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Home / Health / It is safe to follow the baby vaccination plan. Here is the reason.

It is safe to follow the baby vaccination plan. Here is the reason.



More and more parents are concerned about vaccinating their children and are asking doctors if it is necessary and safe to comply with the vaccination plan recommended by the Centers for Disease Control and Control (CDC). Decades of studies, however, have shown that vaccines are safe and that administering vaccines according to the CDC guidelines is crucial for building immunity in young bodies, experts told Live Science.

Parents worried about vaccines are asking similar questions. Robert Jacobson, Pediatrician at the Mayo Clinic in Minnesota. They would like to know if it is more painful to have three or four simultaneous vaccinations, if the baby's immune system can tolerate multiple vaccinations and what can happen if the vaccinations are delayed.

"Other issues are distrust of the government's health care system [and]," said Heidi Larson, an anthropologist at the London School of Hygiene and Tropical Medicine and director of the Vaccine Confidence Project, which examines people's views on vaccinations.

These concerns may cause parents to stop or delay vaccinations. However, such a course may endanger a child's health and increase the risk of an avoidable and potentially life-threatening illness, according to CDC .

Related: Can you still get the measles if you have been vaccinated?

Is it really more painful for babies to get several shots during a visit? No, on the contrary, studies have shown that infants have more pain when onerous medical interventions last for several days than if multiple interventions are performed on the same day, Jacobson said.

In newborns exposed to multiple heel lances over several days ̵

1; blood collection by puncture – the lengthy, painful procedures increased anxiety and anticipation of pain, researchers reported in 2002 in the journal JAMA ] Babies "learned to anticipate pain and showed stronger pain reactions" during the procedure than infants who did not receive repeated shocks.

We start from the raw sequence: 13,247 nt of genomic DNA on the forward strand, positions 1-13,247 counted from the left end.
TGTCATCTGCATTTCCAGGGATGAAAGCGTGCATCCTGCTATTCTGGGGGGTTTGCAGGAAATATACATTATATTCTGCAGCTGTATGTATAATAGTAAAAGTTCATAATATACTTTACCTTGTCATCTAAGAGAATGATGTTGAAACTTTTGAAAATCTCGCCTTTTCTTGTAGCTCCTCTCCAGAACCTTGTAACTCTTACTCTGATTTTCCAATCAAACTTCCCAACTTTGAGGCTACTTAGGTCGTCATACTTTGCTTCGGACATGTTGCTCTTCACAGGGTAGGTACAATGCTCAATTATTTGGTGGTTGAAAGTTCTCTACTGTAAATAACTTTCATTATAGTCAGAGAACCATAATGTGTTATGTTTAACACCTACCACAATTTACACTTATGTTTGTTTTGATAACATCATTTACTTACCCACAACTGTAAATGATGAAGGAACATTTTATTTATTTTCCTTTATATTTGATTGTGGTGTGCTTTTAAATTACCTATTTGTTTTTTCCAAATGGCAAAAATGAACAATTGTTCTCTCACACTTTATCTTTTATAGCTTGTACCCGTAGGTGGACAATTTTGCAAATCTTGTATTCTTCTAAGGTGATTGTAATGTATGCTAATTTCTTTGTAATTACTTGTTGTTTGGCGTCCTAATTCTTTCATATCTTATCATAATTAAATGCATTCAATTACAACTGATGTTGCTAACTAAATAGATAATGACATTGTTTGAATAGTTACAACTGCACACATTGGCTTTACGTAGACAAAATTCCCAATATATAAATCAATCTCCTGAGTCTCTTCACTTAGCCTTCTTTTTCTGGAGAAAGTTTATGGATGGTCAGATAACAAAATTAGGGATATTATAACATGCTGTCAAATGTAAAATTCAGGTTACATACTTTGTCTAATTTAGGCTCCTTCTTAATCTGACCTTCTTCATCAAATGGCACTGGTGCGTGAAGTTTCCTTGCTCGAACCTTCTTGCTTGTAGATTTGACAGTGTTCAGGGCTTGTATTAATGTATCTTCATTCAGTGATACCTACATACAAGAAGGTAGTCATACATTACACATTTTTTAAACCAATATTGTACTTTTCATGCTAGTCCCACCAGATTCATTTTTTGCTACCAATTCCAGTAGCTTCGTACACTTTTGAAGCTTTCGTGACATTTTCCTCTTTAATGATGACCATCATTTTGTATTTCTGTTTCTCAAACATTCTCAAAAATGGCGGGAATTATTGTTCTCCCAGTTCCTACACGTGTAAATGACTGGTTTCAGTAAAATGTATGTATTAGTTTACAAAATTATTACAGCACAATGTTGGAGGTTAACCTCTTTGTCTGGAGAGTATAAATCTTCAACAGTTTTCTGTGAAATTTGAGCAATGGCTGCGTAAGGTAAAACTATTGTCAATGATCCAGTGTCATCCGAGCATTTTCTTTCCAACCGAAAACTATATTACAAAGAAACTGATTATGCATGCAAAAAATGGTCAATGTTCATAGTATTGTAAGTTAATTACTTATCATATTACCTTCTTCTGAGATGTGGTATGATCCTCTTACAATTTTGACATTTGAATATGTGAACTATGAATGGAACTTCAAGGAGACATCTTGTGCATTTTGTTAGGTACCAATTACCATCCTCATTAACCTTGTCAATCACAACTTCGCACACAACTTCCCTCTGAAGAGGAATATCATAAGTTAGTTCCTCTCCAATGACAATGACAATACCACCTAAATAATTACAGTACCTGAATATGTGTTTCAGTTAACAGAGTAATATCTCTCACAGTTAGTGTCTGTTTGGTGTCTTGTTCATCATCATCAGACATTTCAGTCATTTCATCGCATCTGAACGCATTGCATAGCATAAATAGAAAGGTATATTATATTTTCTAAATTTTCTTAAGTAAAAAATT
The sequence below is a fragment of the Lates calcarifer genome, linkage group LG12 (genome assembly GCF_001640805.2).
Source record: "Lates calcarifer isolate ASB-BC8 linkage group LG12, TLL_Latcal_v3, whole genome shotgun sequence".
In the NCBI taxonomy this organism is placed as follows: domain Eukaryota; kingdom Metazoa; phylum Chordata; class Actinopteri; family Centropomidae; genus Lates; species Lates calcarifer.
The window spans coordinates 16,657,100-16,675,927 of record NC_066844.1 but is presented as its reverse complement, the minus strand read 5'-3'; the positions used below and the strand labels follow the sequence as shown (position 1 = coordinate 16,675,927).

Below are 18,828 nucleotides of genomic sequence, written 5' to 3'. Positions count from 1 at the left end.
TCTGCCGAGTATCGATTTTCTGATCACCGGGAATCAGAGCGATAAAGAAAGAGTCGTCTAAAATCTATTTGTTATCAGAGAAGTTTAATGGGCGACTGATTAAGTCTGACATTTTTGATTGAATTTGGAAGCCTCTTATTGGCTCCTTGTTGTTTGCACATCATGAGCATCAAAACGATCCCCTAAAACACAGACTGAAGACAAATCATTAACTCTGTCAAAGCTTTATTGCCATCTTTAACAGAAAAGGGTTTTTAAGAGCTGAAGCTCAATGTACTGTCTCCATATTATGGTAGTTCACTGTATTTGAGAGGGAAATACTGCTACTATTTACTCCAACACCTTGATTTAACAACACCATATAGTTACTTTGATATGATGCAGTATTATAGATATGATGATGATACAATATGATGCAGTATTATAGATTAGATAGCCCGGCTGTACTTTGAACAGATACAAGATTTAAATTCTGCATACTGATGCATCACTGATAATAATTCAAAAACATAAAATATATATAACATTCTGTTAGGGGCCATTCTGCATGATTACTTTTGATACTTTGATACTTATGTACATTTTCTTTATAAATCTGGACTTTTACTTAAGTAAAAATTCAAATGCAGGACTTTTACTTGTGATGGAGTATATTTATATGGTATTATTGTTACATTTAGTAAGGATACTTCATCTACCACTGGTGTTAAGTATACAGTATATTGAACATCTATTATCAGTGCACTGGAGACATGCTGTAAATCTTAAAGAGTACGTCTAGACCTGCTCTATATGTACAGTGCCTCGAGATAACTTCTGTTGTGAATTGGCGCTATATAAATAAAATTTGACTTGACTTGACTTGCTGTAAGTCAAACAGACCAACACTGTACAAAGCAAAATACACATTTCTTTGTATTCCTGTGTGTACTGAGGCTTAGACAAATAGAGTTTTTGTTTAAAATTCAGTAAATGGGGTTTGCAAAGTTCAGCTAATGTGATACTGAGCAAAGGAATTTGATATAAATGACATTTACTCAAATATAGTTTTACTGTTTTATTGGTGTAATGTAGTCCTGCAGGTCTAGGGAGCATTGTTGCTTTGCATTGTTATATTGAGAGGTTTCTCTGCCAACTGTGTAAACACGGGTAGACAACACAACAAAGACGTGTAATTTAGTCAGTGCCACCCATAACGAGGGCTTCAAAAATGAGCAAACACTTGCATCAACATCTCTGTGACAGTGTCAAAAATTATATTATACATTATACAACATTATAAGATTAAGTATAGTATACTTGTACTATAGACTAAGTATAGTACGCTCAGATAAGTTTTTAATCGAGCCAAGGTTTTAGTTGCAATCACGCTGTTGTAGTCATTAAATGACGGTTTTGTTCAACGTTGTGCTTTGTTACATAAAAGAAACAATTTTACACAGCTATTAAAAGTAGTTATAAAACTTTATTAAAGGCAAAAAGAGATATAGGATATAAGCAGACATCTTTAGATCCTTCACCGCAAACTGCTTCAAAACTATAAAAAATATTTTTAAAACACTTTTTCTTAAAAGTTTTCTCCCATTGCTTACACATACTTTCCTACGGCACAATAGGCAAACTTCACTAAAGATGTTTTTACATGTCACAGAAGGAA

As for several vaccines, the recommended combinations do not overwhelm, weaken, or "stress" the baby's immune system, as some parents fear. In fact, multiple shots ultimately strengthen a baby's natural resistance to pathogens, researchers reported in a 2002 study published in the journal Pediatrics (19459005). (19659002) Young infants have a tremendous ability to respond to multiple vaccines. as well as the many other environmental challenges, "wrote the scientists in the 2002 pediatric study." By protecting against a range of bacterial and viral pathogens, vaccines prevent the weakening of the immune system and subsequent secondary bacterial infections, [Occasionallycausedbynaturalinfections"

A race against time

Delaying planned vaccinations and waiting for vaccines could endanger a baby's health.

Such delays could be risky as children are facing their first appearance "If this schedule is designed to be a race against time to protect the child from exposure, the late schedule actually increases the likelihood that the child will get the disease before taking the vaccine receives, "he said.

Das Hinz Adding time between doses may mean that some vaccines will be administered in time to other planned vaccines. Therefore, the child's immune system may not respond to one of the two vaccines, ignoring it completely instead. This could eliminate the effectiveness of both vaccinations and make the child susceptible to disease.

According to Jacobson, the timing of vaccination of infants and toddlers is crucial. For example, a baby may receive some immunity to the flu from his mother. A flu vaccine will not work until that protection fades. Other vaccines, such as the Rotavirus vaccine, can not be given after a child reaches a certain age. Infants receive two or three doses of rotavirus vaccine, but after reaching the age of 8, these vaccines are at increased risk for a condition called intussusception, when one segment of the intestine is in a different segment and may cause constipation. [19659002] When parents opt for a delayed vaccination plan, they seldom stick to it. In children born between 2003 and 2009 in Portland, Oregon, according to a 2012 study in the journal Pediatrics only about 1% of parents who postponed the vaccination of their children followed the revised timetable ,

"It's hard work to get your kids on medical visits," Jacobson said. "Everything from planning to parking makes things even more complicated, and your children's lives and their own lives are in the way."

Originally published on Live Science .


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